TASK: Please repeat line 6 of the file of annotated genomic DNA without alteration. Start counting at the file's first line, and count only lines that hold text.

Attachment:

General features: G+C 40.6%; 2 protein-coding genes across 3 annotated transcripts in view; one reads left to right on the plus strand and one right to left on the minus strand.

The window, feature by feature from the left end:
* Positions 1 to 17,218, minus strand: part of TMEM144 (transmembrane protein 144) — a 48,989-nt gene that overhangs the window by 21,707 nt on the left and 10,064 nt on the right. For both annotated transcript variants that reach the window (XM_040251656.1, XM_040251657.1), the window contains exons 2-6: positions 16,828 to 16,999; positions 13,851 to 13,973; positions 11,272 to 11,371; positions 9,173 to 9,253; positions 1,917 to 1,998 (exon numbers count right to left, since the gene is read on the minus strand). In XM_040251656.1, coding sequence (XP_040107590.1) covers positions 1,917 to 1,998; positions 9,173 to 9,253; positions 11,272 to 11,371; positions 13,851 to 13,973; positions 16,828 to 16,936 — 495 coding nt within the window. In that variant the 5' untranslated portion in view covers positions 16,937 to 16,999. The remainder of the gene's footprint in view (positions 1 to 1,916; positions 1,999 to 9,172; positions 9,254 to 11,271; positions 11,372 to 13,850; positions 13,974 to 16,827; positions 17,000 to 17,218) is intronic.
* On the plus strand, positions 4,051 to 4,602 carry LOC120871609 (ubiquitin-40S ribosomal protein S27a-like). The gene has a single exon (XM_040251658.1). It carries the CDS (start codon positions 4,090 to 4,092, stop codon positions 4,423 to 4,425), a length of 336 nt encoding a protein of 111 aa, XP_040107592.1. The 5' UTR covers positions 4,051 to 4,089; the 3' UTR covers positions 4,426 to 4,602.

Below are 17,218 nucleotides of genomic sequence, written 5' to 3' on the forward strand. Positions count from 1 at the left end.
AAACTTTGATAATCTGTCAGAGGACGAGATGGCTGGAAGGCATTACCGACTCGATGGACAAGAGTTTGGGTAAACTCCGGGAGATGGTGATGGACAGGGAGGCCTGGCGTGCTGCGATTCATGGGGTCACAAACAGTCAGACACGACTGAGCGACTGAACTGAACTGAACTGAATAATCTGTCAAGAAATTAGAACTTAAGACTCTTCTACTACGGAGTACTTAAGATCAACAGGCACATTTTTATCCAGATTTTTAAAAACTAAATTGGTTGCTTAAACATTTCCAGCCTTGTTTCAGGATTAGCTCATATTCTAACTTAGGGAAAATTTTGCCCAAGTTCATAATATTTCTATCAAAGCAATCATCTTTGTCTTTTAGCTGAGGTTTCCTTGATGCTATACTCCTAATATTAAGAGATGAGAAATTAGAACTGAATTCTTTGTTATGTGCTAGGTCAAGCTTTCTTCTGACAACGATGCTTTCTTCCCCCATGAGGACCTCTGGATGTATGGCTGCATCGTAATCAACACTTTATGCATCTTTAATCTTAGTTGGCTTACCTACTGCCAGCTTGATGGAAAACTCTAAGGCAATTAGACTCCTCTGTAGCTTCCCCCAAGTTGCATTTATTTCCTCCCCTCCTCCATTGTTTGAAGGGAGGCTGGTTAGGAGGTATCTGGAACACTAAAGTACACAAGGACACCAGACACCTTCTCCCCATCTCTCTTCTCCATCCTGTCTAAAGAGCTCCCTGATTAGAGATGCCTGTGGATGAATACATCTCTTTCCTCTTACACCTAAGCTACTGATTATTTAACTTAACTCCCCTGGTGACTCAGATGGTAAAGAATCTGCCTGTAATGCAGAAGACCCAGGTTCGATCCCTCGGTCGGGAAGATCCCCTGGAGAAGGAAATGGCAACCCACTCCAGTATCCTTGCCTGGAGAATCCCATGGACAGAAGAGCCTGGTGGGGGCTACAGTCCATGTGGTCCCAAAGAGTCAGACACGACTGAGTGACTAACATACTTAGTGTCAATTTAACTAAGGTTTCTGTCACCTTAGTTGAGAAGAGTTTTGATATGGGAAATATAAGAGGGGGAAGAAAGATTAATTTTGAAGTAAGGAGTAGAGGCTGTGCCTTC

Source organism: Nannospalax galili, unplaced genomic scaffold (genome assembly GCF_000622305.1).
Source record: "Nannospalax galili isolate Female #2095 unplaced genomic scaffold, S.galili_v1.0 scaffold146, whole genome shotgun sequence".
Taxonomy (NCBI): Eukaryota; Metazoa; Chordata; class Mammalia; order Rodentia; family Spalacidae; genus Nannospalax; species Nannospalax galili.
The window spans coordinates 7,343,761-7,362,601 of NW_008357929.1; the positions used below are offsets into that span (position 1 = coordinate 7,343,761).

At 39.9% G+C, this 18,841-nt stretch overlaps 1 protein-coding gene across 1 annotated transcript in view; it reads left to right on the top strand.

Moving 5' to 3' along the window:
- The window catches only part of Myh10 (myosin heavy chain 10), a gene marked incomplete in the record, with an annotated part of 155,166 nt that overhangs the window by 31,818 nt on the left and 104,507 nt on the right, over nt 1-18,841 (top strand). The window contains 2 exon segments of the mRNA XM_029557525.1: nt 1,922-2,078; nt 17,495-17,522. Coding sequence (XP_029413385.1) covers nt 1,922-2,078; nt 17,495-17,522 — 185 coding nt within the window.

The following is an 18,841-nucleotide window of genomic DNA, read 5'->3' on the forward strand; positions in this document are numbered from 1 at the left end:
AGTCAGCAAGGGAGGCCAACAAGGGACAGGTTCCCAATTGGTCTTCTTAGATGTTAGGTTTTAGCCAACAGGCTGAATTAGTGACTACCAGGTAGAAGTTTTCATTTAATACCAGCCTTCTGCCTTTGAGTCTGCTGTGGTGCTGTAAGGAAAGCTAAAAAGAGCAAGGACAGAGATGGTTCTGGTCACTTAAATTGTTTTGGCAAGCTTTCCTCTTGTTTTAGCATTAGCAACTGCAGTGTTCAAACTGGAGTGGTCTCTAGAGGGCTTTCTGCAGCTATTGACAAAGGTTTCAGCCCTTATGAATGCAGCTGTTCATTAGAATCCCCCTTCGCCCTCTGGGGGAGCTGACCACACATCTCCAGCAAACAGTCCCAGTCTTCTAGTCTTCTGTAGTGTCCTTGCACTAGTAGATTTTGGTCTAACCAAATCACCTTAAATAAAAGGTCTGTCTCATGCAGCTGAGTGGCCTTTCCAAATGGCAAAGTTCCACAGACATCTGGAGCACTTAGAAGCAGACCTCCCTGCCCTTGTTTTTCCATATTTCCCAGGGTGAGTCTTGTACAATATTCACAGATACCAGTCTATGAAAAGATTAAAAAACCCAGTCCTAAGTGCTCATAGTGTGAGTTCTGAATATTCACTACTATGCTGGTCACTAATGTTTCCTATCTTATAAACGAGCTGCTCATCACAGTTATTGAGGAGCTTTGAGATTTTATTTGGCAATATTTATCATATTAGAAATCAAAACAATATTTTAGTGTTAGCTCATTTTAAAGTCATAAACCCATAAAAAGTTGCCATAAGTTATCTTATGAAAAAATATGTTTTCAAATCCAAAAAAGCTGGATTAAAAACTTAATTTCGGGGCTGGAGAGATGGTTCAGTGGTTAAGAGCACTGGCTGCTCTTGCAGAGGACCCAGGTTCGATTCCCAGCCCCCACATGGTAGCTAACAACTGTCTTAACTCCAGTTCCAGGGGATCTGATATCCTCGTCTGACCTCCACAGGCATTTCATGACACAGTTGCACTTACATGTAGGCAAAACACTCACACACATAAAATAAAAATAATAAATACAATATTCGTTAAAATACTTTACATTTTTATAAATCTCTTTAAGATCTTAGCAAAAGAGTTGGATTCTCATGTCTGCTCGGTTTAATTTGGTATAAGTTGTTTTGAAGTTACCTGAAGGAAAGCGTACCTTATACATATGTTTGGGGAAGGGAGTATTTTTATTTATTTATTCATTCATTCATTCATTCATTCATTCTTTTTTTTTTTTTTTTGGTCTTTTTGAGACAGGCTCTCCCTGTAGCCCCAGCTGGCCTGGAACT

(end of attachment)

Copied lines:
AAACTTTGATAATCTGTCAGAGGACGAGATGGCTGGAAGGCATTACCGACTCGATGGACAAGAGTTTGGGTAAACTCCGGGAGATGGTGATGGACAGGGAGGCCTGGCGTGCTGCGATTCATGGGGTCACAAACAGTCAGACACGACTGAGCGACTGAACTGAACTGAACTGAATAATCTGTCAAGAAATTAGAACTTAAGACTCTTCTACTACGGAGTACTTAAGATCAACAGGCACATTTTTATCCAGATTTTTAAAAACTAAATTGGTTGCTTAAACATTTCCAGCCTTGTTTCAGGATTAGCTCATATTCTAACTTAGGGAAAATTTTGCCCAAGTTCATAATATTTCTATCAAAGCAATCATCTTTGTCTTTTAGCTGAGGTTTCCTTGATGCTATACTCCTAATATTAAGAGATGAGAAATTAGAACTGAATTCTTTGTTATGTGCTAGGTCAAGCTTTCTTCTGACAACGATGCTTTCTTCCCCCATGAGGACCTCTGGATGTATGGCTGCATCGTAATCAACACTTTATGCATCTTTAATCTTAGTTGGCTTACCTACTGCCAGCTTGATGGAAAACTCTAAGGCAATTAGACTCCTCTGTAGCTTCCCCCAAGTTGCATTTATTTCCTCCCCTCCTCCATTGTTTGAAGGGAGGCTGGTTAGGAGGTATCTGGAACACTAAAGTACACAAGGACACCAGACACCTTCTCCCCATCTCTCTTCTCCATCCTGTCTAAAGAGCTCCCTGATTAGAGATGCCTGTGGATGAATACATCTCTTTCCTCTTACACCTAAGCTACTGATTATTTAACTTAACTCCCCTGGTGACTCAGATGGTAAAGAATCTGCCTGTAATGCAGAAGACCCAGGTTCGATCCCTCGGTCGGGAAGATCCCCTGGAGAAGGAAATGGCAACCCACTCCAGTATCCTTGCCTGGAGAATCCCATGGACAGAAGAGCCTGGTGGGGGCTACAGTCCATGTGGTCCCAAAGAGTCAGACACGACTGAGTGACTAACATACTTAGTGTCAATTTAACTAAGGTTTCTGTCACCTTAGTTGAGAAGAGTTTTGATATGGGAAATATAAGAGGGGGAAGAAAGATTAATTTTGAAGTAAGGAGTAGAGGCTGTGCCTTC